Marjan Pejoski was first thrown into the public eye back in 2001 when he produced Bjork’s iconic ‘swan dress’ for the Academy Awards. Fifteen years and an uncountable number of red carpet outfits later, Pejoski, armed with the same over-the-top maximalist style that he discovered so long ago, stands as powerful as ever — as the creative director of his thriving London-based label, KTZ.
By now, the KTZ formula has already been disseminated in the fashion world as public knowledge. Step one: begin with ethnographic references to some indigenous culture; step two: seamlessly adapt these traditional designs for an entirely distinct; step three: top it all off with a maximalist touch characteristic of KTZ. Despite this apparently fixed procedure, the routine is nevertheless far from repetitive. Pejoski’s powers as a designer come somehow from his ability to repeat the same process over and over again yet bring something new through each iteration.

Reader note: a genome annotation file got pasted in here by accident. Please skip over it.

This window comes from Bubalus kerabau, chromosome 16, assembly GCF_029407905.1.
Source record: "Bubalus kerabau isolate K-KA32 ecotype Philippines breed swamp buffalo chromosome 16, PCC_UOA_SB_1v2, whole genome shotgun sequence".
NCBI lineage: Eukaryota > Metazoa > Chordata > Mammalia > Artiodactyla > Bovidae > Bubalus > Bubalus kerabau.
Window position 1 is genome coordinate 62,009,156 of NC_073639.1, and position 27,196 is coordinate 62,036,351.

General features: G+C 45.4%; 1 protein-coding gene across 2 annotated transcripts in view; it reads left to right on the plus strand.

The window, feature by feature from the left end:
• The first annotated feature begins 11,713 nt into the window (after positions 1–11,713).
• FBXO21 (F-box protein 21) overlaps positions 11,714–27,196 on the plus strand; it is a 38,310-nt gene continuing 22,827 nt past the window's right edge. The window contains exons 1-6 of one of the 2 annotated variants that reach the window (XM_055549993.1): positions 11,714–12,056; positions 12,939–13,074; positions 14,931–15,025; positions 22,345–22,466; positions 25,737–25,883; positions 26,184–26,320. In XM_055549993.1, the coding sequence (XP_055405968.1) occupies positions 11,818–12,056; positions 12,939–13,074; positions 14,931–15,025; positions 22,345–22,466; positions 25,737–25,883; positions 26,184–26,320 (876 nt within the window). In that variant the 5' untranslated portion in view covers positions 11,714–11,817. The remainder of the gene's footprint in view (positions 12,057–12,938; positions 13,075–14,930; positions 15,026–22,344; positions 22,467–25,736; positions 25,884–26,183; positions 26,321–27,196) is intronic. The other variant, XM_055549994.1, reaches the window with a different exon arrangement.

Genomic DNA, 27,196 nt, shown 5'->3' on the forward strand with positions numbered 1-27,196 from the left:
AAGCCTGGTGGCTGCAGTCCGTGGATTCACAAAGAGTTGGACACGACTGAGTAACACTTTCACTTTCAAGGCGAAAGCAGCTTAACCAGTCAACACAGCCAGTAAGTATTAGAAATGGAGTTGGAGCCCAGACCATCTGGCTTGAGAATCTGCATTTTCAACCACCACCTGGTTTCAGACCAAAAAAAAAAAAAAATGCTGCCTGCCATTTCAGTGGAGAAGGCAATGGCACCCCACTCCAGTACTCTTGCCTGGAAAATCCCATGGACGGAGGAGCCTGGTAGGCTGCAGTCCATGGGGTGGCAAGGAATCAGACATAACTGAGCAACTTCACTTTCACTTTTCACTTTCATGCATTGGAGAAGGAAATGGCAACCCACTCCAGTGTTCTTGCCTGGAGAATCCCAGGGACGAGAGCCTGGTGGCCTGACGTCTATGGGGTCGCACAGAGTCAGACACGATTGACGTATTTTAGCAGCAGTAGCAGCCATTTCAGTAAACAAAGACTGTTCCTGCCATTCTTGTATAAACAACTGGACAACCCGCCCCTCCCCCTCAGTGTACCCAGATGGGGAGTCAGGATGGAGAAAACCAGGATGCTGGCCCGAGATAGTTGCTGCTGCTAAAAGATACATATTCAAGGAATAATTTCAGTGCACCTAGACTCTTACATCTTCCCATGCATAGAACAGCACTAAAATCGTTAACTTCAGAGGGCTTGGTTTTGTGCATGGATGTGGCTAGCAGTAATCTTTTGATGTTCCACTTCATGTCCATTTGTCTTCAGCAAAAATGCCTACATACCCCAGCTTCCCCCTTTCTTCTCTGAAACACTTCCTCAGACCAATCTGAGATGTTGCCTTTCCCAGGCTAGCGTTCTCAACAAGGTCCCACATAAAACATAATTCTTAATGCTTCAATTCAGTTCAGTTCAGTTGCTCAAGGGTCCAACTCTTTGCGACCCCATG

This season, Pejoski takes a long look at the First Nations of the Arctic region. The focal (and loudest) pieces of this collection are without a doubt the Inuit-inspired faux fur items. The Native-inspired parka has since long become a staple common in any weatherproof wardrobe. For Fall/Winter 2015, however, Pejoski chooses to adopt not only the traditional Inuit silhouette but the tribal Inuit designs often left forgotten in his designs as well. It is perhaps this boldness and readiness to cross boundaries that draw consumers to the KTZ clique en masse. Pejoski on more than one occasion has said that KTZ is supposed to be an ethnographic journey. Following this perspective, Pejoski has already been described as a shaman who escorts the buyer through the mentioned spiritual adventure. Perhaps this is the reason the shaman is invoked so often in his clothes. Regardless of what Pejoski sees himself as, KTZ can, after this season, check off another culture off their growing list with another striking collection. The current KTZ collection is available at RSVP.